while it is noticeable that the _Ceanothus azureus_ grows here without
requiring any protection. The slopes of the Gardens rise gradually to
where the open downs are covered with heaths, gorse, and plantations of
pines and firs.

It was not long after the first houses had been built that the true
source of Bournemouth's attractiveness was realized to be her climate,
her salt-laden breezes, and her pine-scented air. Since then she has
become more and more sought, both for residential and visiting
purposes. Year by year the town has spread and broadened, stretching out
wide arms to adjacent coigns of vantage like Parkstone, Boscombe,
Pokesdown, and Southbourne, until the "Queen of the South" now covers
many miles in extent.

It is one of those favoured spots where Autumn lingers on till
Christmas, and when Winter comes he is Autumn's twin brother, only
distinguishable from him by an occasional burst of temper, in the form
of an east wind, soon repented of and as soon forgotten. Thus it is that
a large number of holiday visitors are tempted to make their stay a long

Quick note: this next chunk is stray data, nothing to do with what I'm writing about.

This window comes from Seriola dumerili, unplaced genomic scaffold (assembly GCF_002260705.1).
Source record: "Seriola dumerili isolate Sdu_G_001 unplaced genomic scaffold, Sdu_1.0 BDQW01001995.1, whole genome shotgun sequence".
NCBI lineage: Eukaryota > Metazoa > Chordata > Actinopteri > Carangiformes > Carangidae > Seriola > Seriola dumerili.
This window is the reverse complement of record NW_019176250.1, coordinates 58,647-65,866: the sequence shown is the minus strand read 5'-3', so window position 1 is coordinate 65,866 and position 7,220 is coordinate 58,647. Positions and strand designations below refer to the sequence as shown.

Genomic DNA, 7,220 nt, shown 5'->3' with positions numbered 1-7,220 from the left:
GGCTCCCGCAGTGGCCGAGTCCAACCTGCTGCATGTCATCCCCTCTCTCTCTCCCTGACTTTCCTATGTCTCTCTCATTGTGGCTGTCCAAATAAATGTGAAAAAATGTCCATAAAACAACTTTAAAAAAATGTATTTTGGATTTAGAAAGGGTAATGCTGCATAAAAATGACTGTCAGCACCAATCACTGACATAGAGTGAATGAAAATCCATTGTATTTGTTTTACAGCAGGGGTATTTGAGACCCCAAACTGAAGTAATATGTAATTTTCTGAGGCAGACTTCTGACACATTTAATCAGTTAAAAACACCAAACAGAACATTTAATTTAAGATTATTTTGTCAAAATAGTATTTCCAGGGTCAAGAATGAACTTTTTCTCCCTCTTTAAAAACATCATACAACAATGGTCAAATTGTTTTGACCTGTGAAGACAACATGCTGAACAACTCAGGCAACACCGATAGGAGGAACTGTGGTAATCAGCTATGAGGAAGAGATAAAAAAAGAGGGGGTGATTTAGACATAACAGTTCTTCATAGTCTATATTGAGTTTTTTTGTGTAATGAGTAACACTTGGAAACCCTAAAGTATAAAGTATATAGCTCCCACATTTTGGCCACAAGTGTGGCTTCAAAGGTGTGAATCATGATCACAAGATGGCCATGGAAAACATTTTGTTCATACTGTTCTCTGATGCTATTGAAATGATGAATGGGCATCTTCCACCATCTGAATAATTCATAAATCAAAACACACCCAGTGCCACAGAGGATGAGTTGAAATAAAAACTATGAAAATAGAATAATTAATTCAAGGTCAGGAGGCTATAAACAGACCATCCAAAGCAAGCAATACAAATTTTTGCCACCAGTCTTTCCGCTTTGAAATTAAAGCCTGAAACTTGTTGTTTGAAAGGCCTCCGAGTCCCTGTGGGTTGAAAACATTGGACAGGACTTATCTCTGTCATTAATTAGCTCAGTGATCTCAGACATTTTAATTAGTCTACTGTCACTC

one, and every winter brings an increasingly greater number of
new-comers to fill the places of the summer absentees, so that, taking
the year through, Bournemouth is always full.

Contrast is one of the charms of the place; contrast between the shade
and quietude of the pine-woods, and the whirl and movement of modern
life and luxury in its most splendid and pronounced development.

It is a town whose charm and whose reproach alike is its newness; but
unlike many an ancient town, it has no unlovely past to rise up and
shame it. The dazzle and glitter of the luxury which has descended upon
her wooded shores does not frighten Bournemouth, since she was born in
splendour, and the very brightness of her short life is compensation
enough for the lack of an historical, and perhaps a melancholy past.

With the exception of the soil on which she stands, and the growths of
that soil, everything in Bournemouth is modern - churches, houses, and
shops - but all are as beautiful as modern architects and an unlimited
supply of money can make them. There are hundreds of costly houses,
charming both within and without; their gardens always attractive in the
freshness of their flowers, and in the trimness of their tree-lined